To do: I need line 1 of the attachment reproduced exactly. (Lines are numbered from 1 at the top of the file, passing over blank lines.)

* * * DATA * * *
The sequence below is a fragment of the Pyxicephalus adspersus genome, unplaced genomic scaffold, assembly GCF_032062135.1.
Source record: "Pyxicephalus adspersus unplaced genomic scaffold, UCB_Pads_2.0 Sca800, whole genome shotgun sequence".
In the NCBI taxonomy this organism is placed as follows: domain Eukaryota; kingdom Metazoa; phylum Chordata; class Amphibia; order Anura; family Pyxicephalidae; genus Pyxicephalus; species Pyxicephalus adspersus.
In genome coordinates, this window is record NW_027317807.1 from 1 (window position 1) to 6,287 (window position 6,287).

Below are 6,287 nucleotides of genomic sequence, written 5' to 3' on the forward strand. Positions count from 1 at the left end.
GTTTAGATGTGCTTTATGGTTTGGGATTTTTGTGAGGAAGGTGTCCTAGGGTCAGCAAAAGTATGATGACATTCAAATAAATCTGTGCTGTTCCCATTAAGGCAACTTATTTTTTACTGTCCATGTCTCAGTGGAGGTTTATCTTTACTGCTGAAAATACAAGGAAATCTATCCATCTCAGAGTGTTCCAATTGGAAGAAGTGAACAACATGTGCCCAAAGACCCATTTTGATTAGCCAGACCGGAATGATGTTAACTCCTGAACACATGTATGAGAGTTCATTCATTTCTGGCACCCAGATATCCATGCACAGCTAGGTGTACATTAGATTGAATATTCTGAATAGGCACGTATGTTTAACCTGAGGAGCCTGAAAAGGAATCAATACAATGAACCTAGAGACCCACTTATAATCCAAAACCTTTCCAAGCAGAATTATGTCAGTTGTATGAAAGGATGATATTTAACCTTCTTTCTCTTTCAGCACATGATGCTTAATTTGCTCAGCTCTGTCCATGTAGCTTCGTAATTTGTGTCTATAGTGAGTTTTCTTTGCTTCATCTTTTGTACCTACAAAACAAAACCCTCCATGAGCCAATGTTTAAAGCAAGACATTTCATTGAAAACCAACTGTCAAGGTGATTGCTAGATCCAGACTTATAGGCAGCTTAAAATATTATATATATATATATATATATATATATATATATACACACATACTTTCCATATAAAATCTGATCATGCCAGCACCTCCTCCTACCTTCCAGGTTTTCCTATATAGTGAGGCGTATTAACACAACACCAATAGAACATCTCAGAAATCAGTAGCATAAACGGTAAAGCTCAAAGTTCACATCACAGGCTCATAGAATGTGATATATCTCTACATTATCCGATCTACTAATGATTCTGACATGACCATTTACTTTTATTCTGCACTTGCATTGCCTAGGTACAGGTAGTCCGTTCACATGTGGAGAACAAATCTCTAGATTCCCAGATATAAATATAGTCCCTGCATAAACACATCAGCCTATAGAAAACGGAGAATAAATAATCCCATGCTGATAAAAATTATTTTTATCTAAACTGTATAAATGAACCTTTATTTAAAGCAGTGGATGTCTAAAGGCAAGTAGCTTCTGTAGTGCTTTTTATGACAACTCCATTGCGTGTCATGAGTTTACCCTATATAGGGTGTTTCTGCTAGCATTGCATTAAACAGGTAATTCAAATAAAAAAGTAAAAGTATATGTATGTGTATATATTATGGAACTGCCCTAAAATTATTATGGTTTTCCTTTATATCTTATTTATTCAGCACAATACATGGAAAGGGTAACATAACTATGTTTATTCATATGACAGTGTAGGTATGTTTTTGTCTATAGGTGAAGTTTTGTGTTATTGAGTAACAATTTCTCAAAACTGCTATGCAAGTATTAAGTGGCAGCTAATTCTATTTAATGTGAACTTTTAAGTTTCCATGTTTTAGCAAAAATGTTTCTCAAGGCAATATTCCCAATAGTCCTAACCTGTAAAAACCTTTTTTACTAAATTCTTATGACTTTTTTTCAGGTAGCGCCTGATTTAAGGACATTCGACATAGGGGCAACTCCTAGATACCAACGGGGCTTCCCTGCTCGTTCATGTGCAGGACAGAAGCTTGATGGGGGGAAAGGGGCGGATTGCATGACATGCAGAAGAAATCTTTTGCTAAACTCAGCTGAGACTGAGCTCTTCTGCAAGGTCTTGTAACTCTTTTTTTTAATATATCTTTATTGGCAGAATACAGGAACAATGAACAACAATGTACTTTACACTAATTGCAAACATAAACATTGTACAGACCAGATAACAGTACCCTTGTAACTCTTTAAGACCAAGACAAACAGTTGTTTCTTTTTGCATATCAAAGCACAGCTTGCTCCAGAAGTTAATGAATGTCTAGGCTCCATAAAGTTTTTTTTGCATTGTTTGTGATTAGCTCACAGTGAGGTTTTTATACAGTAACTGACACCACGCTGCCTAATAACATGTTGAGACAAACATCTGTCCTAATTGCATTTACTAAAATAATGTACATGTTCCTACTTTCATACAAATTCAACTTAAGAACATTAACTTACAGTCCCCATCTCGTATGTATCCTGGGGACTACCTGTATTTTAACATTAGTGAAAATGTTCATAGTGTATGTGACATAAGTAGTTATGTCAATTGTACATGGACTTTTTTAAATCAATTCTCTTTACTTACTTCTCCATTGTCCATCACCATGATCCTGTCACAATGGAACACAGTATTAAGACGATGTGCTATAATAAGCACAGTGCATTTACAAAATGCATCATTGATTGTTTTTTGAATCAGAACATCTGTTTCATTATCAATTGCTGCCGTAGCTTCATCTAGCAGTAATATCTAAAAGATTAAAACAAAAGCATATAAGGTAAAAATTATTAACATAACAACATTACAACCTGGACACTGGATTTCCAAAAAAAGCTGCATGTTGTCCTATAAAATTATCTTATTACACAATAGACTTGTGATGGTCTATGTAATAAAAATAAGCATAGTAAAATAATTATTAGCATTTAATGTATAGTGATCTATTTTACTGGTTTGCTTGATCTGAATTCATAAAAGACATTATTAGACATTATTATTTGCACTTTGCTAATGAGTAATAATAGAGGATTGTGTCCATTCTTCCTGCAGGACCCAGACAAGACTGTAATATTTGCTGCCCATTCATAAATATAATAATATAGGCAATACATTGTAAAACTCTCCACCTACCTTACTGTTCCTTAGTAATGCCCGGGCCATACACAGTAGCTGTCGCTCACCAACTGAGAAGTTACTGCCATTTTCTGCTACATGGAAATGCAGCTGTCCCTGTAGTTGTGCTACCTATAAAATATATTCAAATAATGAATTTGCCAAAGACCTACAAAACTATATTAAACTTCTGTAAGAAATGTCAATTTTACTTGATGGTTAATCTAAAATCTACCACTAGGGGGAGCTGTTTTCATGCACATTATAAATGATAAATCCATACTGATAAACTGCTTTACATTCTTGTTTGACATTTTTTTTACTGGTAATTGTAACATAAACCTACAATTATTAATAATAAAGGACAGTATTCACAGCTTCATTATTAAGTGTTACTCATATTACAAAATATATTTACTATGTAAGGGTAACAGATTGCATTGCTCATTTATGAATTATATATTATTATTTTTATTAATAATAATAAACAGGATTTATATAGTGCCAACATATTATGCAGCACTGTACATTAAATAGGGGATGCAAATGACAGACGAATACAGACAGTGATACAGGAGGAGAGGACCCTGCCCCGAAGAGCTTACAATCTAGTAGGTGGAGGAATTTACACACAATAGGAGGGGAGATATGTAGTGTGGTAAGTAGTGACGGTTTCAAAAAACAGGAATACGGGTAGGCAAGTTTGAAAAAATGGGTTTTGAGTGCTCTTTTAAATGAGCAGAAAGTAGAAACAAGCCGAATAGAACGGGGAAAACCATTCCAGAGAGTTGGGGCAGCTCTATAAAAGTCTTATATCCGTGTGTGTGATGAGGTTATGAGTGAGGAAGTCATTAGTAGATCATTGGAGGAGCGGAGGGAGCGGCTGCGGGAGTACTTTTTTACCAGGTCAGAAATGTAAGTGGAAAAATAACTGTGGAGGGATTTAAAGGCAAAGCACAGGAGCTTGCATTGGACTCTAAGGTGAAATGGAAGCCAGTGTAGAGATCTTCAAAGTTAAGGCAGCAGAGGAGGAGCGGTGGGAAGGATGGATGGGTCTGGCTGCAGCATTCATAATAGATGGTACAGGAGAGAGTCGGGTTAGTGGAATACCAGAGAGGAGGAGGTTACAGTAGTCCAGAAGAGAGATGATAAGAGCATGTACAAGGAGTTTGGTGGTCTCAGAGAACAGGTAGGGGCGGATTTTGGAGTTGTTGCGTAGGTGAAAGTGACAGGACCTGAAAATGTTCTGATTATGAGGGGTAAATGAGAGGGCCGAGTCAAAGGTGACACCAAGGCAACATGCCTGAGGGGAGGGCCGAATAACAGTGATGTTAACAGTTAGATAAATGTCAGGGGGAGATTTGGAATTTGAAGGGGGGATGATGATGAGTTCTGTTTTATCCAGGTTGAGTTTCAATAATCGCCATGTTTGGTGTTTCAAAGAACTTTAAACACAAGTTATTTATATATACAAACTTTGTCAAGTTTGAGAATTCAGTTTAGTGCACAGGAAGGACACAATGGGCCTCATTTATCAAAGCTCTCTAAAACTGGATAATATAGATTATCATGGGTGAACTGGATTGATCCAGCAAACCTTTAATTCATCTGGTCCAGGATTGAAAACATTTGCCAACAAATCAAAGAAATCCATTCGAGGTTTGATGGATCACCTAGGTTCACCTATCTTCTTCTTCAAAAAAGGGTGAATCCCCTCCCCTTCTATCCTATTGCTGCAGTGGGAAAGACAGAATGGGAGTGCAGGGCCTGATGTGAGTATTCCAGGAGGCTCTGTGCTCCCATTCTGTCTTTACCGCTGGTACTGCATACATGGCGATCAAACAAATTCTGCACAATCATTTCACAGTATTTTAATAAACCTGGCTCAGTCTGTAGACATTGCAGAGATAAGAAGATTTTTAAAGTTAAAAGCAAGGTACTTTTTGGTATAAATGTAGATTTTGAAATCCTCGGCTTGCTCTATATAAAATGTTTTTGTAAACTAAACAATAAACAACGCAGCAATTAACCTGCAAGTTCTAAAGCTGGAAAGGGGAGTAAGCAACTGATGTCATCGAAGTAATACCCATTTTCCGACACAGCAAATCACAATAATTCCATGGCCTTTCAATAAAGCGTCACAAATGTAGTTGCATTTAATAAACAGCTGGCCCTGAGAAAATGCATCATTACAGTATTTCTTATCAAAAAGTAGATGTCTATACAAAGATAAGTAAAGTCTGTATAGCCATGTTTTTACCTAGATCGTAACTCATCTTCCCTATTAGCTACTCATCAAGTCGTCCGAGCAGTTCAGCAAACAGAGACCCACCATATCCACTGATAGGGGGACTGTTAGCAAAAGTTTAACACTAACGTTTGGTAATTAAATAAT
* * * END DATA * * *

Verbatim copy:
The sequence below is a fragment of the Pyxicephalus adspersus genome, unplaced genomic scaffold, assembly GCF_032062135.1.